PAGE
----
|National Historic Landmark, Lafitte's Blacksmith Shop, 1952;
photo by Charles Cushman; contributed by Dave Martin.
|Lafitte's Blacksmith Shop
|Little has been done over the past 250+ years to alter the building
from the way it was when Jean and Pierre Lafitte owned it.
|A close-up of some of the construction detail.
|Images of Jean Lafitte - pirate, smuggler and hero of the Battle of New Orleans.
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|Constructed sometime between 1727 and 1772, Lafitte's Blacksmith Shop is a good
example of a French Colonial Louis XV townhouse of briquete-entre-poteaux
construction. It is one of the oldest buildings still standing in New Orleans. It's
believed to have been occupied and probably built by pirate brothers Jean and Pierre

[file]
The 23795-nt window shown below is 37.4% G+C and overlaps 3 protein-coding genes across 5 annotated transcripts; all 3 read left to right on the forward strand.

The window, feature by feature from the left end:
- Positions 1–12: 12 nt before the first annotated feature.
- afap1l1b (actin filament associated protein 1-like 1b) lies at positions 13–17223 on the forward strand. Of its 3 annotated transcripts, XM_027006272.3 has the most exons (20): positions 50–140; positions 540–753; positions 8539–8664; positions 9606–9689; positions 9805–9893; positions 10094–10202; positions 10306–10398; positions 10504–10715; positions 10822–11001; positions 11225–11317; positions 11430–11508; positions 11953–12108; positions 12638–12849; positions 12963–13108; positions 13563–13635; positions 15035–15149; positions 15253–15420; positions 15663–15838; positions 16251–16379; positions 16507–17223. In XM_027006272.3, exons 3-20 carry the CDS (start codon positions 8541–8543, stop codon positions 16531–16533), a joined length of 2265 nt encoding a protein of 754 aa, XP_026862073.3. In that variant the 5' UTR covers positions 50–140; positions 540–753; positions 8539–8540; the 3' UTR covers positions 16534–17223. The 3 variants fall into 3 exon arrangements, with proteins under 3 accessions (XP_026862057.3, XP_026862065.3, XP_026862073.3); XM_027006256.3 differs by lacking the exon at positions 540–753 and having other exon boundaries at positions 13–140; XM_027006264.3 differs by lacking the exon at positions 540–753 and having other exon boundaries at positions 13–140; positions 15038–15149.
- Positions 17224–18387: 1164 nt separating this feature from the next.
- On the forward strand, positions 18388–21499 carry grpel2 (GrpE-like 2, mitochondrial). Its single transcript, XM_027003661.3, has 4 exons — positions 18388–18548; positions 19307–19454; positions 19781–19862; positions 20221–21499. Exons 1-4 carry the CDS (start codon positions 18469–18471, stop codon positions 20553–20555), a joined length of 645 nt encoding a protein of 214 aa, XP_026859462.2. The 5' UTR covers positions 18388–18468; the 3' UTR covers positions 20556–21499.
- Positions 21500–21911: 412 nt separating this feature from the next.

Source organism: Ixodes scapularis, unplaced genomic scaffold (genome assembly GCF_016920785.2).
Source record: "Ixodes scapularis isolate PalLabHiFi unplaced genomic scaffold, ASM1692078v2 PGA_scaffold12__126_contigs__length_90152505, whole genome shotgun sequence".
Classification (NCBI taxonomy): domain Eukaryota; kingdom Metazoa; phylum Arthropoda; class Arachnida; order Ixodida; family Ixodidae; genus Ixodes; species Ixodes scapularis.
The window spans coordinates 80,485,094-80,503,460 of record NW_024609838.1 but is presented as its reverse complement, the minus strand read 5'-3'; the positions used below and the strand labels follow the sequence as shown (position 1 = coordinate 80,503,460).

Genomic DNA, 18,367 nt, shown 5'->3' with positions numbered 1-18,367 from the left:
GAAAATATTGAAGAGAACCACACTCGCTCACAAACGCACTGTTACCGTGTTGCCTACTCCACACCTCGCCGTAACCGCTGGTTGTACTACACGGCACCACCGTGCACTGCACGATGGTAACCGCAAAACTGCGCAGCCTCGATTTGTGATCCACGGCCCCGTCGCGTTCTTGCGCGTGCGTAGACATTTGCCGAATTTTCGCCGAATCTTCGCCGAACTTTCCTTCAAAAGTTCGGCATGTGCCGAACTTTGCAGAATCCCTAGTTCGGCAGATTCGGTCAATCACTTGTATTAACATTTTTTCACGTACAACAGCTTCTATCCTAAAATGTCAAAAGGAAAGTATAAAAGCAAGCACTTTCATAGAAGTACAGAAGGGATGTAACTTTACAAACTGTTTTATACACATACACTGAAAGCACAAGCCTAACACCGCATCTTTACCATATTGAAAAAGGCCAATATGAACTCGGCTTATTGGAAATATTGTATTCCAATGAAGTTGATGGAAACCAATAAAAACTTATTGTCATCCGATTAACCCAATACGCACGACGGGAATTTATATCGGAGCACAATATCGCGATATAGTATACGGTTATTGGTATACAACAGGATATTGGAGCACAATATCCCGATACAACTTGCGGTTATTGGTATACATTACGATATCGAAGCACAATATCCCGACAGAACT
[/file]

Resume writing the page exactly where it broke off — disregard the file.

Lafitte and that the blacksmith shop was, in reality, a front for their nefarious business
enterprises. It was declared a National Historic Landmark in 1970. It houses a bar said
to be the oldest continually occupied bar in the United States. It's a very popular tourist
attraction and one of the most photographed buildings in the city, as well as, a favorite
subject for artists, as in the sketch below featured on a 1940's postcard. You'll find no
electric lights at all inside of Lafitte's Blacksmith Shop Bar, only candles are used to
illuminate. All the better to catch a glimpse of the spirit of Jean Lafitte, who reportedly
still oversees his ghostly pirate empire from the back room of the bar. A tourist once
captured the ghostly image of a horse standing in front of the shop, head bent as if
drinking from a trough. (Well, okay, it may have been the reflection of neighboring neon
lights, but why throw cold water on a good legend?)